The Black Power Mixtape 1967-1975 (Sundance Selects, NR)

What I’m trying to say here, though, is that their interviews in this film are particularly memorable, with Davis ultimately winning the competition in the end with an extended interview conducted while still in jail awaiting trial in 1972.

 

Though the fact that the new documentary The Black Power Mixtape 1967-1975 is made up of footage found in storage at a Swedish television station that was shot by Swedes and the resulting film made from this footage was also made by Swedes, the easy joke about a movie about black power being made by about the whitest race on the planet turns out to be neither particularly funny nor valid. It’s amazing how much this 40-year-old footage still seems relevant and vital, but also speaks to the viewer as an individual.

More specifically, what we have here is footage shot for Swedish TV of interviews with many of the leaders of the Black Power movement. There isn’t quite enough of that for a feature film, so the interview footage is meted out in between footage of Black America around the same time period (and shot by the same Swedish crew), which has interviews with current prominent black celebrities laid over it: In a graceful move, we never see modern talking-head interviews. We get the visual footage on the classic interviews with people like Bobby Seale and Eldridge Cleaver, but when you hear Questlove or Erykah Badu or countless others on the voiceover track, all you see is 40-year-old footage, just like the rest of the time.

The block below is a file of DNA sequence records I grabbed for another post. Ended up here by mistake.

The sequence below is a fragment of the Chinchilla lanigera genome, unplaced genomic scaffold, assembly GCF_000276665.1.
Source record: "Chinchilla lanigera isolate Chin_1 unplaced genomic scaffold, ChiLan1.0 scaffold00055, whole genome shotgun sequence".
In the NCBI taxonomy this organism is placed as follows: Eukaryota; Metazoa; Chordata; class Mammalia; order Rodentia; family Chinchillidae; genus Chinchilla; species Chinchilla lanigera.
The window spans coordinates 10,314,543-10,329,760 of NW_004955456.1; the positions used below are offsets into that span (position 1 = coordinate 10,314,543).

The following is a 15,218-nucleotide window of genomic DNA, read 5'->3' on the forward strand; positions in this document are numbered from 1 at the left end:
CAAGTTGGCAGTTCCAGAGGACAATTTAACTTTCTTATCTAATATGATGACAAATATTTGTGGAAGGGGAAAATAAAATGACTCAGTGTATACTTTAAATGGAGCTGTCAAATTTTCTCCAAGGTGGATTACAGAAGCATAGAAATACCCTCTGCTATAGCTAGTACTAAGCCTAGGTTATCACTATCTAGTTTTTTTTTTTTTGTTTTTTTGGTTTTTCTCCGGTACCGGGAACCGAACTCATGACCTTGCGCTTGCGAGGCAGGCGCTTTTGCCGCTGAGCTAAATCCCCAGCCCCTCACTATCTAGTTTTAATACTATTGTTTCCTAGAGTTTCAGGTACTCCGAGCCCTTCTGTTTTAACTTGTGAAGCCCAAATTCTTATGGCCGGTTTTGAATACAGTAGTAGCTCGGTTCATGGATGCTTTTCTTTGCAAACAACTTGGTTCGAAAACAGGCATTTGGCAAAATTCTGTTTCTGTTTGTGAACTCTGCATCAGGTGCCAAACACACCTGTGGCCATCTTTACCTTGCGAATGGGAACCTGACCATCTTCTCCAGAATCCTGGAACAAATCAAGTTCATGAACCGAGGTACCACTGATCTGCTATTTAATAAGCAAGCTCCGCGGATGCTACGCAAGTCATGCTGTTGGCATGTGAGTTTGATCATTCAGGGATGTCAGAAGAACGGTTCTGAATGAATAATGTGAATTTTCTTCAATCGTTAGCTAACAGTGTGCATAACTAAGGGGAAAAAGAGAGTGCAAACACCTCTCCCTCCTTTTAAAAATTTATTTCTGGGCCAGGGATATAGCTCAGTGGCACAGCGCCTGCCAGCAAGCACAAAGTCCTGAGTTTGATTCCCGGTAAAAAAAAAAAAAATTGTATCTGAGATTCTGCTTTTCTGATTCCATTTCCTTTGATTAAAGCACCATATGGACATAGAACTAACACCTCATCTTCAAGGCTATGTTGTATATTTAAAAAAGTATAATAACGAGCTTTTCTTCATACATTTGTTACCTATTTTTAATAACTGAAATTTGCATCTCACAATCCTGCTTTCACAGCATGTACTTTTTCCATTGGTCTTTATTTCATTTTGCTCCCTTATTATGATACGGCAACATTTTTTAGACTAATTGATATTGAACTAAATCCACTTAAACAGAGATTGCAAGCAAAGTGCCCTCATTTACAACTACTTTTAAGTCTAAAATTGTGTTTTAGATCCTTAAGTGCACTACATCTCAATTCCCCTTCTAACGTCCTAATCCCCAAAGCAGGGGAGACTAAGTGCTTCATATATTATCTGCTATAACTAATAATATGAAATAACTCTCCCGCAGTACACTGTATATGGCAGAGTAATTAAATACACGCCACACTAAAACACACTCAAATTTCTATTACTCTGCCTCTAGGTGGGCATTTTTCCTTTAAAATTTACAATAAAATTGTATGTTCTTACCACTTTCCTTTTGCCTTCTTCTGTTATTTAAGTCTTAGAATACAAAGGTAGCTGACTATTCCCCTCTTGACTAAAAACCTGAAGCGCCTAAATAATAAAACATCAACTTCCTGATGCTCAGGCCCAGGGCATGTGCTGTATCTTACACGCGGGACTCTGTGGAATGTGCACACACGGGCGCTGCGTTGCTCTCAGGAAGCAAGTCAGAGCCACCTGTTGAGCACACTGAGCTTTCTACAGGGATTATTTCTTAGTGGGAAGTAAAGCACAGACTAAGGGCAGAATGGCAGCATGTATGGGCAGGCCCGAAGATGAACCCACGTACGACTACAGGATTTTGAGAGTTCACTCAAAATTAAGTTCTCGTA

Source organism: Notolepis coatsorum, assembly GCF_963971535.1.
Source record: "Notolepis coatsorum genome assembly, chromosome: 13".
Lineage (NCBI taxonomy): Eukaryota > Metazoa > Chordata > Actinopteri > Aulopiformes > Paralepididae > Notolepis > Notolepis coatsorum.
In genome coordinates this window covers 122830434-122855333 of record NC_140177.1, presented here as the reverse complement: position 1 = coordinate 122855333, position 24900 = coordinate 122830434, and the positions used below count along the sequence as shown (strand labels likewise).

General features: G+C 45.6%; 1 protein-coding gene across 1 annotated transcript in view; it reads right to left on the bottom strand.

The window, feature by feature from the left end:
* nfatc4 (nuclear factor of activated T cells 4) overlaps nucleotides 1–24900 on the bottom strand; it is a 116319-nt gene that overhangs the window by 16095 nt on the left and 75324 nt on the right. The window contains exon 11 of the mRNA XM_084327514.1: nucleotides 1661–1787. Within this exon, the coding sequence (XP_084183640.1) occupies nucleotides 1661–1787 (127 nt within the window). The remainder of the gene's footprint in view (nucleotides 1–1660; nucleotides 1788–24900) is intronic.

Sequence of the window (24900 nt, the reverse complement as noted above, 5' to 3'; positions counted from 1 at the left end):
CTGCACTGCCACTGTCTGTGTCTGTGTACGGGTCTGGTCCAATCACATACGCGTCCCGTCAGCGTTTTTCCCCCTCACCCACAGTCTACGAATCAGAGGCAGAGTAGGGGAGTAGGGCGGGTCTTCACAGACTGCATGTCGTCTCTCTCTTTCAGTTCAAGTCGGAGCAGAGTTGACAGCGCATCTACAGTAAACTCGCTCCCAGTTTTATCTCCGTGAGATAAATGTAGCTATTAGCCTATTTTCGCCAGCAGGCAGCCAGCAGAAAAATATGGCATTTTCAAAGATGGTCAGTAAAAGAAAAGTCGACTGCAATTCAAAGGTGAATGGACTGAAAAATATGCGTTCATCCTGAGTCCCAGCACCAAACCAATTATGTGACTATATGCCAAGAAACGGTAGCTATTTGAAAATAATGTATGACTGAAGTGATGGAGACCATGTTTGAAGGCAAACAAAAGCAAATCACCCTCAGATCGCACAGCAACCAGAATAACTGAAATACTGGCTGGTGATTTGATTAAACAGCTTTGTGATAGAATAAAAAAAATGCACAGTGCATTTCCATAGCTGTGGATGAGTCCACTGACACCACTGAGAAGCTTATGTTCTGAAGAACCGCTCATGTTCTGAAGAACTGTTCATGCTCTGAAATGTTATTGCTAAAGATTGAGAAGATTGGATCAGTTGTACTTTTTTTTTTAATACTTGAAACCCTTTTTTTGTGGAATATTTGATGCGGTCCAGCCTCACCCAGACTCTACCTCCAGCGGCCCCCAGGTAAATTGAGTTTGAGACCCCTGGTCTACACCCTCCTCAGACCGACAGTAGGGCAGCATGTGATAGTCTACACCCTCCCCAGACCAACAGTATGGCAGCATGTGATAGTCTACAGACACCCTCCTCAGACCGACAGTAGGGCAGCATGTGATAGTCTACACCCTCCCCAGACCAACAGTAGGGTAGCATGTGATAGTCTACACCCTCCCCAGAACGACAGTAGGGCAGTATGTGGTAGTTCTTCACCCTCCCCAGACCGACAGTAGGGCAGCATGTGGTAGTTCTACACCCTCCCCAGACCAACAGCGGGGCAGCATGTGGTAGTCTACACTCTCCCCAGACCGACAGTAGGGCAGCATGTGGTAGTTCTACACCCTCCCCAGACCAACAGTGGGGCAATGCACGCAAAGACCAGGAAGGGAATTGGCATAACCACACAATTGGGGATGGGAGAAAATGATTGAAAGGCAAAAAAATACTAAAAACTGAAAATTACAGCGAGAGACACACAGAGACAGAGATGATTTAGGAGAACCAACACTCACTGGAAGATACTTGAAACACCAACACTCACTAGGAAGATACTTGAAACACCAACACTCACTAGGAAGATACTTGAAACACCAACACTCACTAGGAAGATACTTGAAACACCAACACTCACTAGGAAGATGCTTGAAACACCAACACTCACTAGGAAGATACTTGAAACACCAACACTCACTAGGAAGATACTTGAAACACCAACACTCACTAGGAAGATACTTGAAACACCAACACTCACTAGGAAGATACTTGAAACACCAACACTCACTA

The two interviewees who make the strongest impression in The Black Power Mixtape are Stokely Carmichael and Angela Davis. Of course, Carmichael and Davis made a strong impression long before the movie on anyone who was paying attention. What I’m trying to say here, though, is that their interviews in this film are particularly memorable, with Davis ultimately winning the competition in the end with an extended interview conducted while still in jail awaiting trial in 1972. This is the type of film that will have you wanting to run to the bookstore on the way home from the theater to pick up some books on the subject, and I’m betting Davis’ extensive catalogue will be the first on most people’s lists.

Beyond just the requisite fascination with what the Black Power movement accomplished and how intelligent, charismatic, driven, and organized its leaders were, The Black Power Mixtape says a lot about the need for perspective when viewing current national events. To see it through a Swedish film crew’s eyes helps you understand both what most Americans were thinking about the subject and what the rest of the world was thinking watching it unfold. A telling scene arises where we find out that Merrill Panitt, then editor of shitrag TV Guide, is critical of the Swedish TV industry’s coverage of the movement, where in hindsight we can see that they got it a lot closer to right than the vast majority of American media outlets.

There’s a disclaimer at the beginning of the film saying that it “doesn’t tell the whole story,” and while that is of course true, director Göran Olsson finds a lot of worthwhile bits in this found footage; it leaves you wanting more both in terms of the film, your education on the movement, and the movement itself. | Pete Timmermann

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